Florence Eshalomi calls for shoppers to support small businesses this winter as threat of further lockdown looms

Katherine Johnston (03 October, 2020)

'As we stay closer to home, a community-wide effort is needed to give our struggling local high streets and town centres the boost they need to get through the winter'

34310Florence Eshalomi, MP for Vauxhall and Southwark and Lambeth assembly member

Southwark assembly member and MP for Vauxhall, Florence Eshalomi, has called for a ‘community-wide effort’ from residents to save our high streets in the run up to Christmas.

London has been named the worst-performing region, in terms of people returning to high-street shops, by Centre for Cities.

According to a survey conducted by Simply Business, small businesses had, on average, lost over £17,000 in only the first three months of lockdown.

The chancellor has now announced a ‘winter economy plan’ with a new job support scheme and bounce-back loan extensions, and Sadiq Khan has launched a one million fund to help the most at risk businesses. But many traders still face an uncertain future – especially in the event of further lockdowns.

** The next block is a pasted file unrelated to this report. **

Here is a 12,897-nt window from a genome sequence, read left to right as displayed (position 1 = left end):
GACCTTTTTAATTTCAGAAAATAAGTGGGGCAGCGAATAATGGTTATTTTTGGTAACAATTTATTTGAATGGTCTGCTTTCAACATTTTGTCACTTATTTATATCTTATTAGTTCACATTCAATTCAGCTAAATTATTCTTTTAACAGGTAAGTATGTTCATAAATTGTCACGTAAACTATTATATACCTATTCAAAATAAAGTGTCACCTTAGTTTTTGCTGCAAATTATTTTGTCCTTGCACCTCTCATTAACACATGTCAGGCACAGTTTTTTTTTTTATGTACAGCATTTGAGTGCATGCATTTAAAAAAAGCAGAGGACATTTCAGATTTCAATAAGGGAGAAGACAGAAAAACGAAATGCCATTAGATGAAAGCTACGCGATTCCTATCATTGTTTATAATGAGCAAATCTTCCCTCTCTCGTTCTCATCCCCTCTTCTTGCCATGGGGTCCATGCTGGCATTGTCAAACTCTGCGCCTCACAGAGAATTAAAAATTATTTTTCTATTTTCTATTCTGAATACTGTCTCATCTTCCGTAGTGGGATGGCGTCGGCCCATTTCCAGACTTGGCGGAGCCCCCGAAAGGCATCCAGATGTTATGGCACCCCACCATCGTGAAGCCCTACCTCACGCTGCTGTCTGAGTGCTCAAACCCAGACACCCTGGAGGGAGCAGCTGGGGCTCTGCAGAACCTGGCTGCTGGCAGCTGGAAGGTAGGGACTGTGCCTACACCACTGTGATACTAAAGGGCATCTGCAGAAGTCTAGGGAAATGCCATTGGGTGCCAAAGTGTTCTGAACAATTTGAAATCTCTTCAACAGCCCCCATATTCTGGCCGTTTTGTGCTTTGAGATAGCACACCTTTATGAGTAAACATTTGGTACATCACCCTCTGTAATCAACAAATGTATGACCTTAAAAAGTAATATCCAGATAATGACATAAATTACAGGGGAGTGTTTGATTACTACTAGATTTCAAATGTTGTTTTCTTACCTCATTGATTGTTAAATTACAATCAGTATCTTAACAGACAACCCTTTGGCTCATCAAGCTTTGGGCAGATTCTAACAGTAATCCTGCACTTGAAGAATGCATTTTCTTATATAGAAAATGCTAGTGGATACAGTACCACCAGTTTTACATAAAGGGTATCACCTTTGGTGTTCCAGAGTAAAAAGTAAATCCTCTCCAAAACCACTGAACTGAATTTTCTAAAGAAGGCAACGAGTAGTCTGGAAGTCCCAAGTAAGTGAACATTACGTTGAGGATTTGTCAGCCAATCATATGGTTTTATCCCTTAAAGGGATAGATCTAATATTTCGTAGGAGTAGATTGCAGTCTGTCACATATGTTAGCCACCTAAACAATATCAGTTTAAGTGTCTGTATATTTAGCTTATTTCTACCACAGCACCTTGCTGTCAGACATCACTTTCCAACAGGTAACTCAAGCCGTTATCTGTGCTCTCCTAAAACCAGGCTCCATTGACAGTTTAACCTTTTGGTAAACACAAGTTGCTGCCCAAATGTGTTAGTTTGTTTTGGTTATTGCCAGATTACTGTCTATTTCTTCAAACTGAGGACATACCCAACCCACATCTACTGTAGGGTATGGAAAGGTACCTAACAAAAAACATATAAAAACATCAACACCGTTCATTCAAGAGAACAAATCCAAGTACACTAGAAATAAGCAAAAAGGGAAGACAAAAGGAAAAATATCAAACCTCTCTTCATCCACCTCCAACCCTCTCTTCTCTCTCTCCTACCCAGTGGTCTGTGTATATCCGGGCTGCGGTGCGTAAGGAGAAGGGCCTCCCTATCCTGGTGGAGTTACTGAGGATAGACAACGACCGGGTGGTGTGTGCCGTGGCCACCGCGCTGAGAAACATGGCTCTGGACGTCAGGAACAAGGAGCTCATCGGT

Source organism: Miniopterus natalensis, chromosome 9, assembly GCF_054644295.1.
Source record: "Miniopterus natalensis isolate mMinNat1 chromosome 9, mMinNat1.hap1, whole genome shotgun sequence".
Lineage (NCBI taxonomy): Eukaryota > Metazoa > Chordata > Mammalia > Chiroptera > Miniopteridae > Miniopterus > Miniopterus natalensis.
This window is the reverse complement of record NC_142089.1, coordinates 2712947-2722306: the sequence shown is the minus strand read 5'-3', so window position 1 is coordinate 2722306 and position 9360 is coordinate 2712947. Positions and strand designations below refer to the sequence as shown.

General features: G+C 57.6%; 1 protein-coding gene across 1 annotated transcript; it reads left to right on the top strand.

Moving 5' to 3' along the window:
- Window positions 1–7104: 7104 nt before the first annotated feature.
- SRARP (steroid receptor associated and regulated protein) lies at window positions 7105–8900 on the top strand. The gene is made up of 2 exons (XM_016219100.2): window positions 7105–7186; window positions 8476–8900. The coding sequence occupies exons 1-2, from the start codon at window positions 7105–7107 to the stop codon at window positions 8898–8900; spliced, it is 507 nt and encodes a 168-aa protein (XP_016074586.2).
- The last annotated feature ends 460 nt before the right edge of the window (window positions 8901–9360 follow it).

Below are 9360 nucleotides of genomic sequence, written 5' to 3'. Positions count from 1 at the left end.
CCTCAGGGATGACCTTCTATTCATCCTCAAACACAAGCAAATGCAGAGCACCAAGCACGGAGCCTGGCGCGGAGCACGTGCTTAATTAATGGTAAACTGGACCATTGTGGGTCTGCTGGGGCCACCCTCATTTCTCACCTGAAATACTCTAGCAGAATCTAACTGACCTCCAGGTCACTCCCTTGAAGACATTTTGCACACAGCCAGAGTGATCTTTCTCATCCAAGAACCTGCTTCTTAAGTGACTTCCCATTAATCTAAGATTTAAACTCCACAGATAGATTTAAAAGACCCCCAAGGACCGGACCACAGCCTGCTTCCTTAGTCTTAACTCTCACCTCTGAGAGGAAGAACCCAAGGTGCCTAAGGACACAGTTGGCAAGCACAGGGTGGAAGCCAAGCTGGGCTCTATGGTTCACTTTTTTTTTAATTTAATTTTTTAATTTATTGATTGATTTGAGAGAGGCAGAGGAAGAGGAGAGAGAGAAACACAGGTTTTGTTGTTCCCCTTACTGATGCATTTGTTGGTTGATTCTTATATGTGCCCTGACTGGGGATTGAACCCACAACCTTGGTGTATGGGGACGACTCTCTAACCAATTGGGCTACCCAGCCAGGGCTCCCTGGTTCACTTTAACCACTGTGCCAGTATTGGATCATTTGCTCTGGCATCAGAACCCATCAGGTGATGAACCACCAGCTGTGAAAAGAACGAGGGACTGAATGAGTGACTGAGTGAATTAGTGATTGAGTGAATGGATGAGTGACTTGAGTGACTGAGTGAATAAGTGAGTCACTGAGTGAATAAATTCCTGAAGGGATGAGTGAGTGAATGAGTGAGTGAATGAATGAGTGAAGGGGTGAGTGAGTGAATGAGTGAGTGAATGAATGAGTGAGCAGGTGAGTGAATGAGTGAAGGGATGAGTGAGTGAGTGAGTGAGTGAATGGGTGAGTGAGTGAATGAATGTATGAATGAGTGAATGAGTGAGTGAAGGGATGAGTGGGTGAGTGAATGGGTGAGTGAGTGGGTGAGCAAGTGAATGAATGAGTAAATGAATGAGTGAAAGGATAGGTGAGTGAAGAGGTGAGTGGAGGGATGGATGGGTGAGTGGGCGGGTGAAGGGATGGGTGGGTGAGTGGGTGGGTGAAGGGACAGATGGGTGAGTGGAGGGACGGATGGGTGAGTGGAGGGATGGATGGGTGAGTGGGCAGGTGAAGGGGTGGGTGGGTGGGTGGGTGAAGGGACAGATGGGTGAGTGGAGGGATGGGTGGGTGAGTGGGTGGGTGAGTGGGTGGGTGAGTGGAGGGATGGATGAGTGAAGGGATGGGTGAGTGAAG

Eshalomi said: “It is only right that restrictions are being tightened at a time when COVID-19 cases are beginning to rise at a concerning rate.

“At the same time, we can’t forget that this could deal another significant blow for small businesses in our borough. The impact has been huge so far. 

“As we stay closer to home, a community-wide effort is needed to give our struggling local high streets and town centres the boost they need to get through the winter.

“For those unable to get to the shops at the moment, this can also be done remotely through City Hall’s ‘Pay it Forward’ crowdfunding scheme”.

On average, small and medium sized businesses in London lost out on £17,074 in lost work, earnings, and loan repayments – £5,000 more than the national average, and nearly £2,000 more than businesses in Scotland, the next closest region; likely due to loss in footfall as workers desert central London offices.

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